Quo Vademus III

Suddenly I thought of a third option: apart from moving forward in technology and switching market focus, it is also possible to go back in time.

Time passing by

Time – photo by Gerd Altmann on Pixabay

Of course it’s not done to go back, but let me explain. I always was very fond of the power of the language VRML. Originally VRML stood for Virtual Reality Markup Language (just like XML is eXtensible Markup Language  – also derived from the old GML), but soon it became Virtual Reality Modelling Language. That’s basically what it does: it is able to create spatial models in a computer. These models can be looked at from different angles and of course a lot of calculating power is needed, but nowadays that’s not an issue. A major drawback, however, is that a VRML-viewer is needed. In the beginning a couple of well-known viewers were around. Cortona and Blaxxun Then a very powerful VRML-viewer called FreeWRL was available (.wrl is the extension of VRML-files, hence the name).

It was all very promising and Virtual Reality was coming up again (it’s like nuclear fusion, isn’t it?). I was experimenting with stereoscopy and shutter glasses with an NVidia-set, but things were changing fast – too fast.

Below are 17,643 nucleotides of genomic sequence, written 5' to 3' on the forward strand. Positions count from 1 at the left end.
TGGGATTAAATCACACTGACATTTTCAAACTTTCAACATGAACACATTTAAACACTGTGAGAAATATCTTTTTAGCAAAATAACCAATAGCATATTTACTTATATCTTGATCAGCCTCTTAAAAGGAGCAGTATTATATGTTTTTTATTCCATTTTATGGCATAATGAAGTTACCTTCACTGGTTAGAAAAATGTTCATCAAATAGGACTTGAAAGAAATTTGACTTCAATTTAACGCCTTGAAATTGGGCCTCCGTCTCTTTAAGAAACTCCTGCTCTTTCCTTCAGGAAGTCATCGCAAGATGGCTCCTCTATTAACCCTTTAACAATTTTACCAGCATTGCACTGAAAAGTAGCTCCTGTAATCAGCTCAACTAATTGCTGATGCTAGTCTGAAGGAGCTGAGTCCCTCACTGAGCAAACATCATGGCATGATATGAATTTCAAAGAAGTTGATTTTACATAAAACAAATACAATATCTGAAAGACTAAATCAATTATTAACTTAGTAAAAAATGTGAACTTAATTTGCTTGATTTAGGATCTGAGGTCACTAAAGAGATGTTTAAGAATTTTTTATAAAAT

Working with VRML and publishing .wrl-files, I noticed that the threshold too look at the real graphs was too high, because such a viewer was needed. Nobody would download and install one. That was many years ago. Try and find “VRML” or “3D” in the Google playstore now and you will be sursprised. Probably the threshold has gone with all those apps. Beware, most of the apps I didn’t try myself and if I did, it was a much older version.

Back then it was different. One by one the VRML-viewers disappeared and some didn’t even support all features, like background, text or viewpoints. VRML was officially declared “legacy” and its successor was X3D, but nobody knew the language. Only one very expensive book was available (I had to learn it first of course) and most viewers didn’t support it (and today we know VRML is still alive and probably more alive than X3D ever was).

That’s why I decided to to move to HTML5 instead. Most readers will know HTML, but version 5 had special properties and supported JavaScript. I hate JavaScript, because it’s chaotic and confusing. Not like Algol, Pascal, Ada, Java, C or Lisp from my perspective (as said before, although I am able to write functional pieces of code I’m not a software engineer and I always need the help from my sons).